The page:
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Why South Dakota Won't Bail Out Maine

Unlike Europe, U.S. states aren't likely to find themselves bailing one another out. Two economists find the reasons in two centuries of history.
NPR

Pentagon Is Prepping Defenses Against Iran, 'Wall Street Journal' Reports

Officials tell the newspaper that the U.S. is building a missile-defense radar station in Qatar and will hold its "biggest-ever minesweeping exercises in the Persian Gulf." Also, a second aircraft carrier is being sent to the region.
NPR

Mass Casualties After Shootings In Toronto And Tuscaloosa

Separate mass shootings at opposite ends of North America have left dozens wounded and at least two people dead.
NPR

Athletes, Visitors Flood London's Heathrow Airport

Athletes and fans from around the world have begun to arrive in London for the Summer Olympic Games. On Monday, Heathrow saw a record number of arrivals. Meanwhile, a giant security firm failed to recruit the number of Olympic guards it promised. The London Olympics start July 27 and end Aug. 12.
NPR

Some Athletes Reject High-Tech Sports Fuel In Favor Of Real Food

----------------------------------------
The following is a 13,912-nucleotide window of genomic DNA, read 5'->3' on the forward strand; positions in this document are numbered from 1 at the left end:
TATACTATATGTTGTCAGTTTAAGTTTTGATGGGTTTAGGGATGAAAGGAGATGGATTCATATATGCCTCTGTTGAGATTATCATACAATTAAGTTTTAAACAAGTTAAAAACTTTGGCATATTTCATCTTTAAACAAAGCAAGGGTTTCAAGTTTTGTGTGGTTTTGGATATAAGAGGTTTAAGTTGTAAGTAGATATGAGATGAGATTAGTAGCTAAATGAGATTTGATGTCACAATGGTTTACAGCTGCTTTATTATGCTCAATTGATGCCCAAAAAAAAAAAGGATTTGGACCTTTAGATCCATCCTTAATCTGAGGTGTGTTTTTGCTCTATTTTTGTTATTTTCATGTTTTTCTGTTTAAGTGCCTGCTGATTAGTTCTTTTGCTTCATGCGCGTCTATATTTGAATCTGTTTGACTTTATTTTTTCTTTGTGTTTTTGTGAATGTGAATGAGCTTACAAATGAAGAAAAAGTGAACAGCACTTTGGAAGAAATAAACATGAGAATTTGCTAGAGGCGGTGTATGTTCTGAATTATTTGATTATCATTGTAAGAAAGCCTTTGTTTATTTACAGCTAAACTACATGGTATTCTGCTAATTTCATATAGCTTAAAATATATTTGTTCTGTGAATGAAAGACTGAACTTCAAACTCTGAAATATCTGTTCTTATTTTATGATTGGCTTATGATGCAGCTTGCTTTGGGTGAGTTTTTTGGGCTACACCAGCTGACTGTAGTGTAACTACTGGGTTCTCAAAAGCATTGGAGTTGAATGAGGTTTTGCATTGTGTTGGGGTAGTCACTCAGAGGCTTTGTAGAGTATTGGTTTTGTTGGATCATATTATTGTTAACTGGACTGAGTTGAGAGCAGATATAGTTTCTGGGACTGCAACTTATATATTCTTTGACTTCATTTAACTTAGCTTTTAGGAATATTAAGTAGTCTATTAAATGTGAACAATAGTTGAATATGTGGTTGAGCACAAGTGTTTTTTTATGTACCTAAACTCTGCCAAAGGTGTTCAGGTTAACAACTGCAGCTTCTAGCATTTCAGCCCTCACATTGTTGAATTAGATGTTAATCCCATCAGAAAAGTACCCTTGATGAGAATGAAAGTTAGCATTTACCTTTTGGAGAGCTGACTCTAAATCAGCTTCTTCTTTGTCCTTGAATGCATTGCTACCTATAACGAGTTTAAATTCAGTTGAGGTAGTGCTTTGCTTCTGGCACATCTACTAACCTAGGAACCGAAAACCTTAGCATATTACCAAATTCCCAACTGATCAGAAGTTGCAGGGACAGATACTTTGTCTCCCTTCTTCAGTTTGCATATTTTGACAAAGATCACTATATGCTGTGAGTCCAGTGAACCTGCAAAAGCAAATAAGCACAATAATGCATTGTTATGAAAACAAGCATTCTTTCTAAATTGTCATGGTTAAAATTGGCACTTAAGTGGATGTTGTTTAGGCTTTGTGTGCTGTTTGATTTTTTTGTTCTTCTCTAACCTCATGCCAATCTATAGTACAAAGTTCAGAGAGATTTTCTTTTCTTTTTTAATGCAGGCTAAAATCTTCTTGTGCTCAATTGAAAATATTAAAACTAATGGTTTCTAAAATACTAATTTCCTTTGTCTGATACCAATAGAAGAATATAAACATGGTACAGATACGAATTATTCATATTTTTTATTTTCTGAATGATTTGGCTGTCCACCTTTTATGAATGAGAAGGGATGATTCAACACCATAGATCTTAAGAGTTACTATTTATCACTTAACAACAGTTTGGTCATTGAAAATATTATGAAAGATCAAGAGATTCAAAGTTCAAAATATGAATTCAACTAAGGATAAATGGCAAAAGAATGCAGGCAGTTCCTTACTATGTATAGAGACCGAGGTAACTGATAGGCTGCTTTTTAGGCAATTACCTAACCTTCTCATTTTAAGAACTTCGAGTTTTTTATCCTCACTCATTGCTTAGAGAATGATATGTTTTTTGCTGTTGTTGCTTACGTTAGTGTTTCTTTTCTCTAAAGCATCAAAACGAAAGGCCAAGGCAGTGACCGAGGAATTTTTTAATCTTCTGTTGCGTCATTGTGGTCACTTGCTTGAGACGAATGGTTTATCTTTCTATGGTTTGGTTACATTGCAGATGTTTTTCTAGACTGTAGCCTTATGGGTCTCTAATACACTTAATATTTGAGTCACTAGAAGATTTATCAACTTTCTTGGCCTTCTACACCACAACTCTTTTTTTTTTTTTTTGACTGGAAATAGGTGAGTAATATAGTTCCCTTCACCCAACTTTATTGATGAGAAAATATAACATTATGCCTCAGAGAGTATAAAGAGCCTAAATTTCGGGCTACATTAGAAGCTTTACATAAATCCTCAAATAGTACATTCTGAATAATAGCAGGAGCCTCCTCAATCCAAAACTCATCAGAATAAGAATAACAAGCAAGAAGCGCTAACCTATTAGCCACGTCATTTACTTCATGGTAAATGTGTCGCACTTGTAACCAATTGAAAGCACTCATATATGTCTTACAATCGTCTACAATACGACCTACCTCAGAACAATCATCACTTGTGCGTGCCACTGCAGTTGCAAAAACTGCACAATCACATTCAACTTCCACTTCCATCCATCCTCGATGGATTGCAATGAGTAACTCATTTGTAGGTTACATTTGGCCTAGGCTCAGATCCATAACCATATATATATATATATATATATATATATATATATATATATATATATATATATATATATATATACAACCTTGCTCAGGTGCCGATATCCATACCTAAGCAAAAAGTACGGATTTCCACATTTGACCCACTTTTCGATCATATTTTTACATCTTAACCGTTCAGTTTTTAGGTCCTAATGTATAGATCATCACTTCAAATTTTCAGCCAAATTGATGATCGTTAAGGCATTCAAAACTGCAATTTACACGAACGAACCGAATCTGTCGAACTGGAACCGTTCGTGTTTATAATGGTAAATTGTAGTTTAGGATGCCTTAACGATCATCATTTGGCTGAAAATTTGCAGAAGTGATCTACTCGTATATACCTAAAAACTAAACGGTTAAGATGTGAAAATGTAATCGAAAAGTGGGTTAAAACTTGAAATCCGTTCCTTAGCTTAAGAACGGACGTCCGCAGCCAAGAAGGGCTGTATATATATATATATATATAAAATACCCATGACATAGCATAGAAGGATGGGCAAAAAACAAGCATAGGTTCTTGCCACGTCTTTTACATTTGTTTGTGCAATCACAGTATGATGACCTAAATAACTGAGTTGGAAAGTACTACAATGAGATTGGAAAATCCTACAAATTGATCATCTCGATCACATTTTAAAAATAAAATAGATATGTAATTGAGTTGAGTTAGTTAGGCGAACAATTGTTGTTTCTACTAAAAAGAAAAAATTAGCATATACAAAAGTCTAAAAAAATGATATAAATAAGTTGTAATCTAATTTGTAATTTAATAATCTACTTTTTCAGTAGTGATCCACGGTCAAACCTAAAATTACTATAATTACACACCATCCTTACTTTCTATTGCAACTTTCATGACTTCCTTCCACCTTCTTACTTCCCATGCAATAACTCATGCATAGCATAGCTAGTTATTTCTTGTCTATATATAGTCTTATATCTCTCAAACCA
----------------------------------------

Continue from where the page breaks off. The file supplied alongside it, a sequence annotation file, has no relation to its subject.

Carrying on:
Many top athletes are rejecting the processed drinks and gels companies are squarely aiming at them. Instead, they rely on old fashioned water and healthy food to rehydrate and replenish nutrients.
NPR

A Syrian Defector Confronts A Sectarian Divide

The fighting in Syria often pits Sunni Muslims, who make up a large majority of the population, versus Alawites, who control many leadership positions. An Alawite who joined the anti-government forces finds he is sometimes viewed with suspicion.
NPR

Pan-African Group Elects First Female Leader

The African Union commission has elected its first female leader. The organization chose South African politician Nkosazana Dlamini-Zuma to chair the administrative arm of the continental organization. Ofeibea Quist-Arcton talks to Audie Cornish about why her election is significant.
NPR

Billionaire Adelson Under Fire For Macau Dealings

Robert Siegel talks to Lowell Bergman about a ProPublica investigation into billionaire and Republican political contributor Sheldon Adelson. There are concerns that Adelson may have violated the Foreign Corrupt Practices Act in his payments to a Macau lawyer who represented his firm's interests in the booming gambling capital. Bergman co-reported the story with Stephen Engelberg and Matt Isaacs for the Investigative Reporting Program of the University of California at Berkeley and PBS Frontline.

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